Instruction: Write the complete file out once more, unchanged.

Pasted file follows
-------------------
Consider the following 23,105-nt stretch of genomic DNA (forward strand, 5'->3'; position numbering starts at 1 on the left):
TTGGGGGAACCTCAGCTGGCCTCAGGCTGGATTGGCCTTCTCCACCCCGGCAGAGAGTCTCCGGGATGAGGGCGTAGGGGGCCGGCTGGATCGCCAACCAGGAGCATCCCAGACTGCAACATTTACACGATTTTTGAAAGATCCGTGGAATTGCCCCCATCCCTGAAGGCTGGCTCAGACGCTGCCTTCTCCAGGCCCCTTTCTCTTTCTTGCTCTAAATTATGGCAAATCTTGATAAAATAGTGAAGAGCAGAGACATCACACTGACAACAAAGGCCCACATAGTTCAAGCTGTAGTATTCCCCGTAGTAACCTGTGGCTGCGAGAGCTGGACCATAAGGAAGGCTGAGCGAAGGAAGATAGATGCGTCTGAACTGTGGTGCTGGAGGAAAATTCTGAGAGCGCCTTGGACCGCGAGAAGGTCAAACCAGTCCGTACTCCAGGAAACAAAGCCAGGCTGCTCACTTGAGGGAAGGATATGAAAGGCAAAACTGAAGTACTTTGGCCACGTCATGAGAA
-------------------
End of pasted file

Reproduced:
Consider the following 23,105-nt stretch of genomic DNA (forward strand, 5'->3'; position numbering starts at 1 on the left):
TTGGGGGAACCTCAGCTGGCCTCAGGCTGGATTGGCCTTCTCCACCCCGGCAGAGAGTCTCCGGGATGAGGGCGTAGGGGGCCGGCTGGATCGCCAACCAGGAGCATCCCAGACTGCAACATTTACACGATTTTTGAAAGATCCGTGGAATTGCCCCCATCCCTGAAGGCTGGCTCAGACGCTGCCTTCTCCAGGCCCCTTTCTCTTTCTTGCTCTAAATTATGGCAAATCTTGATAAAATAGTGAAGAGCAGAGACATCACACTGACAACAAAGGCCCACATAGTTCAAGCTGTAGTATTCCCCGTAGTAACCTGTGGCTGCGAGAGCTGGACCATAAGGAAGGCTGAGCGAAGGAAGATAGATGCGTCTGAACTGTGGTGCTGGAGGAAAATTCTGAGAGCGCCTTGGACCGCGAGAAGGTCAAACCAGTCCGTACTCCAGGAAACAAAGCCAGGCTGCTCACTTGAGGGAAGGATATGAAAGGCAAAACTGAAGTACTTTGGCCACGTCATGAGAA